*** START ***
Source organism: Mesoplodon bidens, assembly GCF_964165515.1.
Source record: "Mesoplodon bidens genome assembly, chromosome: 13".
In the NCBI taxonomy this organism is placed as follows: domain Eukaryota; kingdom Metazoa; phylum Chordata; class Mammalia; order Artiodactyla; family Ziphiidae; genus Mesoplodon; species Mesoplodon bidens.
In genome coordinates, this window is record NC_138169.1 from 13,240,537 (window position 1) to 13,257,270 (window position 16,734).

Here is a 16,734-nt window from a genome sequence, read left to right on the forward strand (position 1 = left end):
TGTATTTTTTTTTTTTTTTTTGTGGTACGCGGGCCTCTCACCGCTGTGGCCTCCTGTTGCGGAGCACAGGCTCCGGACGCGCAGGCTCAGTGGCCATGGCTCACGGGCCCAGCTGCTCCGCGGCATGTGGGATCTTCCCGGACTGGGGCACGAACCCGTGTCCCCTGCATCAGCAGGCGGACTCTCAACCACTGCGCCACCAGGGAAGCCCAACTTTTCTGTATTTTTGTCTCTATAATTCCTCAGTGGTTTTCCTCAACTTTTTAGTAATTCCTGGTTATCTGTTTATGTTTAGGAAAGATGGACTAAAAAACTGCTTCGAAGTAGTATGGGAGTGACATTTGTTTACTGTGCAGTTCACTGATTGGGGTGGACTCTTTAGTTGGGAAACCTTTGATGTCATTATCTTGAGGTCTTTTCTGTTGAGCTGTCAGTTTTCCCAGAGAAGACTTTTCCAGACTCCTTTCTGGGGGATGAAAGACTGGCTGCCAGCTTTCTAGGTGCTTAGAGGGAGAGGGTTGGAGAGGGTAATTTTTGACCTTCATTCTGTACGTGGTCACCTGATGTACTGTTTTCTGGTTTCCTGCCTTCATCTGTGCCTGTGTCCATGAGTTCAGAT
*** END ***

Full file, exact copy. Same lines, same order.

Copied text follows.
Source organism: Mesoplodon bidens, assembly GCF_964165515.1.
Source record: "Mesoplodon bidens genome assembly, chromosome: 13".
In the NCBI taxonomy this organism is placed as follows: domain Eukaryota; kingdom Metazoa; phylum Chordata; class Mammalia; order Artiodactyla; family Ziphiidae; genus Mesoplodon; species Mesoplodon bidens.
In genome coordinates, this window is record NC_138169.1 from 13,240,537 (window position 1) to 13,257,270 (window position 16,734).

Here is a 16,734-nt window from a genome sequence, read left to right on the forward strand (position 1 = left end):
TGTATTTTTTTTTTTTTTTTTGTGGTACGCGGGCCTCTCACCGCTGTGGCCTCCTGTTGCGGAGCACAGGCTCCGGACGCGCAGGCTCAGTGGCCATGGCTCACGGGCCCAGCTGCTCCGCGGCATGTGGGATCTTCCCGGACTGGGGCACGAACCCGTGTCCCCTGCATCAGCAGGCGGACTCTCAACCACTGCGCCACCAGGGAAGCCCAACTTTTCTGTATTTTTGTCTCTATAATTCCTCAGTGGTTTTCCTCAACTTTTTAGTAATTCCTGGTTATCTGTTTATGTTTAGGAAAGATGGACTAAAAAACTGCTTCGAAGTAGTATGGGAGTGACATTTGTTTACTGTGCAGTTCACTGATTGGGGTGGACTCTTTAGTTGGGAAACCTTTGATGTCATTATCTTGAGGTCTTTTCTGTTGAGCTGTCAGTTTTCCCAGAGAAGACTTTTCCAGACTCCTTTCTGGGGGATGAAAGACTGGCTGCCAGCTTTCTAGGTGCTTAGAGGGAGAGGGTTGGAGAGGGTAATTTTTGACCTTCATTCTGTACGTGGTCACCTGATGTACTGTTTTCTGGTTTCCTGCCTTCATCTGTGCCTGTGTCCATGAGTTCAGAT